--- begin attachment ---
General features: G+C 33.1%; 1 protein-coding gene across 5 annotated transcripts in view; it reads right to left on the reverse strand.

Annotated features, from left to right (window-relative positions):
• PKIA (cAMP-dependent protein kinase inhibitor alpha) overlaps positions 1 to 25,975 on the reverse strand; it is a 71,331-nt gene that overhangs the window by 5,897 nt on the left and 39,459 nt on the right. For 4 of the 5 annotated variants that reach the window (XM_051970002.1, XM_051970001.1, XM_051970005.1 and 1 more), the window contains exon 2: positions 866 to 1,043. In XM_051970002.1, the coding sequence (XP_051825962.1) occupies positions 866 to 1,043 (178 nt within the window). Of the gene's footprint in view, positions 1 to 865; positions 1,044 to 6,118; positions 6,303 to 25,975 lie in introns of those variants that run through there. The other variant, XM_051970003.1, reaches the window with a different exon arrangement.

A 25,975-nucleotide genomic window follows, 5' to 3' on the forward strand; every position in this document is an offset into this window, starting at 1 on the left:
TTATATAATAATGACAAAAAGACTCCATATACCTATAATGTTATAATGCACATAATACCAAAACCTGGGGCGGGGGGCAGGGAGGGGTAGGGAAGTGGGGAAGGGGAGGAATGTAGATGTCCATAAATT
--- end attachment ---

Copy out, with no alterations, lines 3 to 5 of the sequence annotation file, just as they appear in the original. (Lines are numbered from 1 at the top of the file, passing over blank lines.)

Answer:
• PKIA (cAMP-dependent protein kinase inhibitor alpha) overlaps positions 1 to 25,975 on the reverse strand; it is a 71,331-nt gene that overhangs the window by 5,897 nt on the left and 39,459 nt on the right. For 4 of the 5 annotated variants that reach the window (XM_051970002.1, XM_051970001.1, XM_051970005.1 and 1 more), the window contains exon 2: positions 866 to 1,043. In XM_051970002.1, the coding sequence (XP_051825962.1) occupies positions 866 to 1,043 (178 nt within the window). Of the gene's footprint in view, positions 1 to 865; positions 1,044 to 6,118; positions 6,303 to 25,975 lie in introns of those variants that run through there. The other variant, XM_051970003.1, reaches the window with a different exon arrangement.

A 25,975-nucleotide genomic window follows, 5' to 3' on the forward strand; every position in this document is an offset into this window, starting at 1 on the left:
TTATATAATAATGACAAAAAGACTCCATATACCTATAATGTTATAATGCACATAATACCAAAACCTGGGGCGGGGGGCAGGGAGGGGTAGGGAAGTGGGGAAGGGGAGGAATGTAGATGTCCATAAATT